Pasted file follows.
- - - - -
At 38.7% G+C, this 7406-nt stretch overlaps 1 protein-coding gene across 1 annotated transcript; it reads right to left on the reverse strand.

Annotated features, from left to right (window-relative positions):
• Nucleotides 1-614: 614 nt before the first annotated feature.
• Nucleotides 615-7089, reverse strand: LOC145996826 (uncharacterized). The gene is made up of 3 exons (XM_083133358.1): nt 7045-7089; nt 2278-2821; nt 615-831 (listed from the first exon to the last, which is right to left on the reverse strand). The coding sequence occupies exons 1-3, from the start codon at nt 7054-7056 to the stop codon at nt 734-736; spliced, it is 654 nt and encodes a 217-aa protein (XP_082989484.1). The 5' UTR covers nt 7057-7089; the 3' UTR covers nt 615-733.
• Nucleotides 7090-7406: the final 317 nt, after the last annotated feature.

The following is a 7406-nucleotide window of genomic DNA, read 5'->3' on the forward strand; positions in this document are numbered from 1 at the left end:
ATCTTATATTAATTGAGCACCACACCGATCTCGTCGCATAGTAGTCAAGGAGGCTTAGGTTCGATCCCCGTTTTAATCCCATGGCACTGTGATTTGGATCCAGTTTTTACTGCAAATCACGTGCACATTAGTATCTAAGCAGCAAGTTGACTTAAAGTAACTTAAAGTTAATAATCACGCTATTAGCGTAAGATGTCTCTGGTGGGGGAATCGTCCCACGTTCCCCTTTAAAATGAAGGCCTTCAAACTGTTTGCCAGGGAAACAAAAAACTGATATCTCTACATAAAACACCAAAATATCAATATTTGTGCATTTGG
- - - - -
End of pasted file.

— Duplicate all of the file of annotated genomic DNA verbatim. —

At 38.7% G+C, this 7406-nt stretch overlaps 1 protein-coding gene across 1 annotated transcript; it reads right to left on the reverse strand.

Annotated features, from left to right (window-relative positions):
• Nucleotides 1-614: 614 nt before the first annotated feature.
• Nucleotides 615-7089, reverse strand: LOC145996826 (uncharacterized). The gene is made up of 3 exons (XM_083133358.1): nt 7045-7089; nt 2278-2821; nt 615-831 (listed from the first exon to the last, which is right to left on the reverse strand). The coding sequence occupies exons 1-3, from the start codon at nt 7054-7056 to the stop codon at nt 734-736; spliced, it is 654 nt and encodes a 217-aa protein (XP_082989484.1). The 5' UTR covers nt 7057-7089; the 3' UTR covers nt 615-733.
• Nucleotides 7090-7406: the final 317 nt, after the last annotated feature.

The following is a 7406-nucleotide window of genomic DNA, read 5'->3' on the forward strand; positions in this document are numbered from 1 at the left end:
ATCTTATATTAATTGAGCACCACACCGATCTCGTCGCATAGTAGTCAAGGAGGCTTAGGTTCGATCCCCGTTTTAATCCCATGGCACTGTGATTTGGATCCAGTTTTTACTGCAAATCACGTGCACATTAGTATCTAAGCAGCAAGTTGACTTAAAGTAACTTAAAGTTAATAATCACGCTATTAGCGTAAGATGTCTCTGGTGGGGGAATCGTCCCACGTTCCCCTTTAAAATGAAGGCCTTCAAACTGTTTGCCAGGGAAACAAAAAACTGATATCTCTACATAAAACACCAAAATATCAATATTTGTGCATTTGG